The Laughing Knives knew Godwyn (and his omnipresent hounds) so they called out cheery greetings as he entered the small encampment with Limosa. Phalan came forward, his welcomimg smile not quite concealing his concern.

"Master Godwyn! Is all well with Ser Corryn? And our young Lady?"

Limosa tugged Godwyn's arm. She had something of her own to show him - the horse that Corryn had given her.

"Corryn's fine," Godwyn answered, letting Limosa pull him toward the horses. "You need to keep Lady Limosa here, though, and watch over her. For some reason Hairy Bolton thinks he has a claim on her..."

"What?" said Phalan startled. "Does Ser Corryn know? Rumour was the Boltons had set their hand on Leaning Stone ... but that was Lord Bolton, we thought."

Limosa, bored by this, gave another tug at Godwyn's hand - and then pointed with great pride to the spotted horse that Corryn had given her.

"His name is Valarr," said Phalan, almost absently. "Perhaps I should see Ser Corryn myself ... "

"Valaar," Godwyn said, stroking the horse's neck. "What a magnificent beast. We must go riding together," he said, looking at Limosa and smiling.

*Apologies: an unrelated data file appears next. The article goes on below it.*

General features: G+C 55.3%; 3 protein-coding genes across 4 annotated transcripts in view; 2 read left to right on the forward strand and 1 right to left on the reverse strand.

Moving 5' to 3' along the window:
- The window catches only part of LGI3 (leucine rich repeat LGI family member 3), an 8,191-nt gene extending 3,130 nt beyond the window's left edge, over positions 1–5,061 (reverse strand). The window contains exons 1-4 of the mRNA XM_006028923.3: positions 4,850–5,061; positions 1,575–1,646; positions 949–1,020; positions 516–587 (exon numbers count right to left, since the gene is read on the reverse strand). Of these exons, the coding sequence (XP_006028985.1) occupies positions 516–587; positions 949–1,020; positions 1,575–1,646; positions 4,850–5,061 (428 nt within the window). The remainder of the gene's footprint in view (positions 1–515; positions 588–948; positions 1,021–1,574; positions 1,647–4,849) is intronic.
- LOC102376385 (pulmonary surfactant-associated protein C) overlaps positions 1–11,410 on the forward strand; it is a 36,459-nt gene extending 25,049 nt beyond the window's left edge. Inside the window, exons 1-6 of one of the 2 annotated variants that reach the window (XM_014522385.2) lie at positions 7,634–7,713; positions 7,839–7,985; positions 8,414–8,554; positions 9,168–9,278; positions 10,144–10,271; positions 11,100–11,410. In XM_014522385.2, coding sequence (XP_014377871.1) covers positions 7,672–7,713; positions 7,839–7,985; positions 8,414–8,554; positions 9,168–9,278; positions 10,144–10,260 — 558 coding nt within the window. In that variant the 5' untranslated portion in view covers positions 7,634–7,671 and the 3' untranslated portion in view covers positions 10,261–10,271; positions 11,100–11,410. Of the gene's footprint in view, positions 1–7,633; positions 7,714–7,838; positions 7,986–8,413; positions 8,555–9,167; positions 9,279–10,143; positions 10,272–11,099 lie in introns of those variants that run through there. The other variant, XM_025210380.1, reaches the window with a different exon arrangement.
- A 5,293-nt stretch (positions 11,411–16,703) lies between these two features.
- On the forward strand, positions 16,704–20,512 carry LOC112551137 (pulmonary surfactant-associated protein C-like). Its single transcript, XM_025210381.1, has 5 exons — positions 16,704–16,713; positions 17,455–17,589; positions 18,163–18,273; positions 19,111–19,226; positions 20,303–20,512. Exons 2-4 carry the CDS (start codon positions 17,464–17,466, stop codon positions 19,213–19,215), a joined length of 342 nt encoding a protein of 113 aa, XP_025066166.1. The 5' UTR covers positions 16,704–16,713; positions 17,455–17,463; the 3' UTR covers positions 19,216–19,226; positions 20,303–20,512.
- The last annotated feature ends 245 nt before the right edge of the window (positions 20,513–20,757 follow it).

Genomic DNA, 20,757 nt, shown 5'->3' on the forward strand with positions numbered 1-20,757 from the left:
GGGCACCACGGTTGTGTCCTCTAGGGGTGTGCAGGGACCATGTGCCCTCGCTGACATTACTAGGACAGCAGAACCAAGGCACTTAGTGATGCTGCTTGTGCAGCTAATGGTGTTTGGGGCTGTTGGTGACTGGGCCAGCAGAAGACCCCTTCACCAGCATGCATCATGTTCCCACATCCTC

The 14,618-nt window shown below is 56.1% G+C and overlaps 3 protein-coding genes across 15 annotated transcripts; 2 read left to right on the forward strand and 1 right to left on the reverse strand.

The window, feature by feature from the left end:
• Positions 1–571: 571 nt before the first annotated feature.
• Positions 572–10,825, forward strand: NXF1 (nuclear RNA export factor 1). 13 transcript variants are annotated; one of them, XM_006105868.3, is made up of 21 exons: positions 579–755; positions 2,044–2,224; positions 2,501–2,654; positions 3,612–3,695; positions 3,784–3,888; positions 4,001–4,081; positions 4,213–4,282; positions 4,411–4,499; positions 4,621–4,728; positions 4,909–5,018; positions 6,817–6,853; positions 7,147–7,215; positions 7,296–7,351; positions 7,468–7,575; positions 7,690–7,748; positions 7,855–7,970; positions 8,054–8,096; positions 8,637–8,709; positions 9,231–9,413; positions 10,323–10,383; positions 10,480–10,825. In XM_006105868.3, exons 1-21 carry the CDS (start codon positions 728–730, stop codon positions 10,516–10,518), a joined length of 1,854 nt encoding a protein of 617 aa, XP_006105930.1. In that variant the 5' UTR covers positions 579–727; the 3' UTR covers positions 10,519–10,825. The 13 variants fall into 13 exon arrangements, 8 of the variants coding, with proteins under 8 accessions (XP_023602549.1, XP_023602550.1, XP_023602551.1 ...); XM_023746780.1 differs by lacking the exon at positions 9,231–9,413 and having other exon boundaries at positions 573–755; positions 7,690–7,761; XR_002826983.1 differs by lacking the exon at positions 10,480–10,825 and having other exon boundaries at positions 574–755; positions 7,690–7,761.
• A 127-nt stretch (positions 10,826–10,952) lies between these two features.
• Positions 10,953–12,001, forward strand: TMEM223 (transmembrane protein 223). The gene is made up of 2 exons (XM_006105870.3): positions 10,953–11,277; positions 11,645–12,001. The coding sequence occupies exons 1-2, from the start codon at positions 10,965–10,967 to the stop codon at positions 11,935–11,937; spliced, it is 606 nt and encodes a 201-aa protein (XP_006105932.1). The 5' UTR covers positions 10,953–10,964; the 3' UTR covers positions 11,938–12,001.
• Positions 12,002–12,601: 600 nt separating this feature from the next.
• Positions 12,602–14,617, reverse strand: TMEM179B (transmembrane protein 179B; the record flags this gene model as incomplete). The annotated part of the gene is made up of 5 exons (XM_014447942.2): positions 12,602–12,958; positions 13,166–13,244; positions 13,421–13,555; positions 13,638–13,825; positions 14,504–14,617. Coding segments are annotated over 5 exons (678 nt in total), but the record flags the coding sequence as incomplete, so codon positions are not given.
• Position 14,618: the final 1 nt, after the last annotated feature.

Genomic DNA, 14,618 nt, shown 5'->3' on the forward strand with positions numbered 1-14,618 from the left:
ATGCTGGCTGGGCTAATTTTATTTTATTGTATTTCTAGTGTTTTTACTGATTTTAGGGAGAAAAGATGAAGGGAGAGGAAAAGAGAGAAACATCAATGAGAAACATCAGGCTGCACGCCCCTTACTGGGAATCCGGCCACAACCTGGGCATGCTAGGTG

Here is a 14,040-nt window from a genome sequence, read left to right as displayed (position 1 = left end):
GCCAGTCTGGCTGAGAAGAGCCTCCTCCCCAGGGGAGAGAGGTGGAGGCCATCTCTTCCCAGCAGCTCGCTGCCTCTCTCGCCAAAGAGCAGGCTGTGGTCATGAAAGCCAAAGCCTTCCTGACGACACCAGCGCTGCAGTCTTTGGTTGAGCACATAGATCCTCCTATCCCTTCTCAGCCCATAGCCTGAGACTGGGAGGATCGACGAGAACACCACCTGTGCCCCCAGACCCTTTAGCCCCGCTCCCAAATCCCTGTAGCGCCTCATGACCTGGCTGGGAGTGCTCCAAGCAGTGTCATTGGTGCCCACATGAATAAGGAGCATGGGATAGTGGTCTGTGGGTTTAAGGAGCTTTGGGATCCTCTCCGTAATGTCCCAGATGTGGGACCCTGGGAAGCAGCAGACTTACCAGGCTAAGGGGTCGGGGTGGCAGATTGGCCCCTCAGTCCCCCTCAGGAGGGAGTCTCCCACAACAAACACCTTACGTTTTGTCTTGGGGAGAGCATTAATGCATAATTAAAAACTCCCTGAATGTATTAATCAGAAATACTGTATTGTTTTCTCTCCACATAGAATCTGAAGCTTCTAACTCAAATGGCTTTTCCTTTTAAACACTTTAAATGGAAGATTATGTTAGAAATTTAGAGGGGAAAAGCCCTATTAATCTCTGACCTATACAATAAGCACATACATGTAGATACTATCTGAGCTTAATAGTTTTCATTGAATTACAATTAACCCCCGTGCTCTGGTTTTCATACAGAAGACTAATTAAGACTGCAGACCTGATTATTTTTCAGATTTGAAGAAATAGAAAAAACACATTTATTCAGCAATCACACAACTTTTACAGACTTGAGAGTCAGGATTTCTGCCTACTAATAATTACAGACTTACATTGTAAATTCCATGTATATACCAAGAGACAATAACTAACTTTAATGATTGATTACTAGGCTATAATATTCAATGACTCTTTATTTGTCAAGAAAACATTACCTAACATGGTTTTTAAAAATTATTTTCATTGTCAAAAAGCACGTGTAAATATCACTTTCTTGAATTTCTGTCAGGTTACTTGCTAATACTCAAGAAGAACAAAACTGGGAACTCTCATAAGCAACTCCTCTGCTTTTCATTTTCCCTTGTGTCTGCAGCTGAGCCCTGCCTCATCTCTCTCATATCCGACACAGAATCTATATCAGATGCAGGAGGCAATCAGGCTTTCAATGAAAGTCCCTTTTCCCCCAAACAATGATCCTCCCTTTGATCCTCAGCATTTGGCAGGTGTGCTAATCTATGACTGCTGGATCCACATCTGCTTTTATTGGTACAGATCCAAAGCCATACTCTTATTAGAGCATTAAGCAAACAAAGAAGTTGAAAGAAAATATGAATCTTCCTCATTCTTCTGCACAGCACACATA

Limosa nodded in eager response, blissfully unaware that Godwyn's usual style of riding was likely to add several years to Corryn's life.

Then he looked back at Phalan, "You stay here," he ordered. "Keep Lady Limosa safe. I'll let Corryn know about it." He looked back at the horse and stroked him once more. "What a fine fellow you are," he said.

Reluctantly he stepped away from the horse, and from Limosa. "Queenie, Guard!" he ordered, pointing at Limosa. "Guard!"

He smiled at Limosa. "I'll leave you here with your father's men and the dogs," he said. "It will be safer for you until we sort this all out. All right?"

The indignant glare that came in response suggested that Limosa regarded being kept safely in the camp while interesting things were happening elsewhere as very far indeed from all right. She gestured imperiously back towards the Great Hall.

"I can't make you stay here if you don't want to," Godwyn told her. "But things are going to get even more complicated when I testify again. It's going to get all ... political." Godwyn said the word like a curse. "And if you're there, as a further reason for your father and Hairy Bolton to go at it..." he shrugged.